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Local nonprofit in “urgent need” of foster parents in Richmond area

UMFS is seeking loving families willing to take in one or more kids in order to give them stability, security, and set them up for success later in life.

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There’s a desperate need for families in the Richmond area to take in teenagers currently in Virginia’s foster care system. This according to UMFS, a nonprofit which serves the needs of kids in need of foster care and other high risk populations.

In recent years across Virginia, the number of children entering the foster care system has grown, the organization says. A majority of children are removed from their homes due to physical abuse or neglect, according to data from the Virginia Department of Social Services. In 2016, 386 teenagers in central Virginia needed foster families. Today, there are 414 teenagers in central Virginia that need a place to call home and the support and security of family.

“We know that there are simply not enough homes available to support all the teenagers in central Virginia who are entering the foster care system,” said Adalay Wilson, vice president of community-based services at UMFS. “We are calling on the community to help in this time of need. Parents who will support the teenagers in our community by standing up and taking action, are the ones we are looking for.”

When there are not enough foster homes available to care for children entering the system, they are typically placed in emergency shelters or group homes. Studies have shown that when a teenager is transitioned from these settings and placed in a family setting, the result is often long-term stability, success in school, and mastery of basic life skills.

“All of the children need families that can give them stability,” Wilson added. “A lot of the children are coming from environments where they didn’t have a lot of consistency or security or boundaries. They need a lot of those.”

“Our highest need is homes for teens and sibling groups,” she said. “The best gift we can give children who enter the foster care system is to preserve their connections with their brothers and sisters. We are passionate about recruiting homes that can accept sibling groups.”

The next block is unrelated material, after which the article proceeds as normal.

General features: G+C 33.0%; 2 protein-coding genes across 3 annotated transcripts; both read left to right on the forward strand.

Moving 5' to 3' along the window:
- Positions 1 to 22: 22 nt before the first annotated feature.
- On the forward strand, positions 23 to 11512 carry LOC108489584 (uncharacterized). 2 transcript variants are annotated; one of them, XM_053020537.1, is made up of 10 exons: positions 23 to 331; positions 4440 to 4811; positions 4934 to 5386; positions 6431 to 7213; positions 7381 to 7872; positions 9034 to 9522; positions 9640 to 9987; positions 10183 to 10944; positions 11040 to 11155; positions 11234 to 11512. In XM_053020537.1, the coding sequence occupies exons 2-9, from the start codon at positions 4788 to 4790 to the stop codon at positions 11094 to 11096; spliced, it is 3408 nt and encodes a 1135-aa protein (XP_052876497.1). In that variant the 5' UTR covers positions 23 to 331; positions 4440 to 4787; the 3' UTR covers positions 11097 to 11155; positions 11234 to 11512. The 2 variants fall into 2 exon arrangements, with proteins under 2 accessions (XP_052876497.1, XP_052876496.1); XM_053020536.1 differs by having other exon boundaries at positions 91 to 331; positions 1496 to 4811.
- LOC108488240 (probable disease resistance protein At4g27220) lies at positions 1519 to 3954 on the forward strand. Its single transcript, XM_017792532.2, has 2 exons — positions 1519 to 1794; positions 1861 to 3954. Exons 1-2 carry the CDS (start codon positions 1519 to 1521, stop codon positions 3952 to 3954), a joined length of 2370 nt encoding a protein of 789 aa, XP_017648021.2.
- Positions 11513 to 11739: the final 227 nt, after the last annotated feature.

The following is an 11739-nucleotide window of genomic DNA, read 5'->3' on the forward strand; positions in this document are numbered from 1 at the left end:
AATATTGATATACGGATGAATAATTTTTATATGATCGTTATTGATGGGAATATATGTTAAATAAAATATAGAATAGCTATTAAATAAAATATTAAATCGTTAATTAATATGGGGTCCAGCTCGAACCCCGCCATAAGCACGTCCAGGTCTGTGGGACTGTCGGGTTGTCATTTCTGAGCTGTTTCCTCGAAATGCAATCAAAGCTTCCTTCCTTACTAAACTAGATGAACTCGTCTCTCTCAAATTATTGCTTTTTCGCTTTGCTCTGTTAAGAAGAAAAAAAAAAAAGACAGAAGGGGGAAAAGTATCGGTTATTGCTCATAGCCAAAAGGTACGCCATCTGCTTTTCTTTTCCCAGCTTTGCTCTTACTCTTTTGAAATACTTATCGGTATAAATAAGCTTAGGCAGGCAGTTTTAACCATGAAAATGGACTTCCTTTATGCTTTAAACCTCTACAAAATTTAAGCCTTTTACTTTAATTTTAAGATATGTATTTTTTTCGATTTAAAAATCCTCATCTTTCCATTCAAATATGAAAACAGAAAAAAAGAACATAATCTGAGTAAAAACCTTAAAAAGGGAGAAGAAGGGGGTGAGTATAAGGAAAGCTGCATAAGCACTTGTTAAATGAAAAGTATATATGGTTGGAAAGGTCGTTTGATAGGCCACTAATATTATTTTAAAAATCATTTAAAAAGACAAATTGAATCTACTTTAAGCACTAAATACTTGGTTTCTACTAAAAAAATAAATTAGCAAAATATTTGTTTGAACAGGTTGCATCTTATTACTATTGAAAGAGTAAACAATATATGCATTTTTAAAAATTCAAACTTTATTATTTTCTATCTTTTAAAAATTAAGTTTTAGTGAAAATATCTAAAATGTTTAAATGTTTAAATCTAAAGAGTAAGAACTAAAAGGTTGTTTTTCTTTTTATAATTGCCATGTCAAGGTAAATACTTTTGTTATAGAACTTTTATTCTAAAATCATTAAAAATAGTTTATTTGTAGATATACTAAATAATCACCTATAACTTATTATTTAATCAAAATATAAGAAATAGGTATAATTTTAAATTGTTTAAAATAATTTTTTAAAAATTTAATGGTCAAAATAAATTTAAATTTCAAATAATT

Those interested in supporting children who need a home can contact Adalay Wilson at 804.353.4461 ext. 1105, or by email.

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Trevor Dickerson is the co-founder and editor of RVAhub.com, lover of all things Richmond, and a master of karate and friendship for everyone.

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Ardent Craft Ales launches food bank for restaurant workers affected by closures, reduced hours

“The restaurant industry has been decimated by the COVID-19 virus and the country’s need to close or restrict public gathering spaces. We want to do our part to help the thousands of restaurant workers in Richmond and the surrounding area who have been laid-off, furloughed or are suffering from reduced hours,” said Tom Sullivan, Ardent’s co-founder.

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Ardent Craft Ales is teaming up with SyscoThe Holli Fund, and Digital Minerva to launch Ardent Helps, a food bank resource inspired by Harrisonburg-based Pale Fire Brewery to support restaurant workers during the COVID-19 crisis.

The food bank will start taking orders on Monday, March 30. All orders must be placed online at www.ardenthelpsrva.com. Orders will be packed and made available for pick up the next business day between 2-8 p.m. at Ardent Craft Ales’ taproom at 3200 West Leigh Street in Scott’s Addition. Orders may be placed seven days a week, with pick-up times scheduled during our operating hours of 2-8pm on Tuesday-Sunday.

“The restaurant industry has been decimated by the COVID-19 virus and the country’s need to close or restrict public gathering spaces. We want to do our part to help the thousands of restaurant workers in Richmond and the surrounding area who have been laid-off, furloughed or are suffering from reduced hours,” said Tom Sullivan, Ardent’s co-founder. “Pale Fire’s popup food bank concept connected with our brewery and community and we’re honored to be able to help the Richmond service industry.”

The Ardent Helps food bank will only be available to restaurant industry workers. However, it is not limited to Richmond residents, and all restaurant workers are welcome to place orders and pick up goods. Participants are asked to avoid stockpiling and take only what they immediately need. The program will last as long as it can safely continue to operate and donated items are available. Responsible sanitation and social distancing measures will be followed at all times.

A variety of perishable and non-perishable items donated by Sysco will be available. Ardent is also accepting both shelf-stable food donations to support this program and monetary donations to directly benefit affected restaurant workers via grants from The Holli Fund.

There is no cost to participate in Ardent Helps. Participants are asked to show their most recent pay stub to confirm eligibility upon pick up. Ardent’s taproom will remain open to the general public for to-go beer and merchandise purchases.

Learn more about the program at www.ardenthelpsrva.com.

Ardent Helps. Photo courtesy Ardent Craft Ales

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A spirited solution: GRTC sources sanitizer from Reservoir Distillery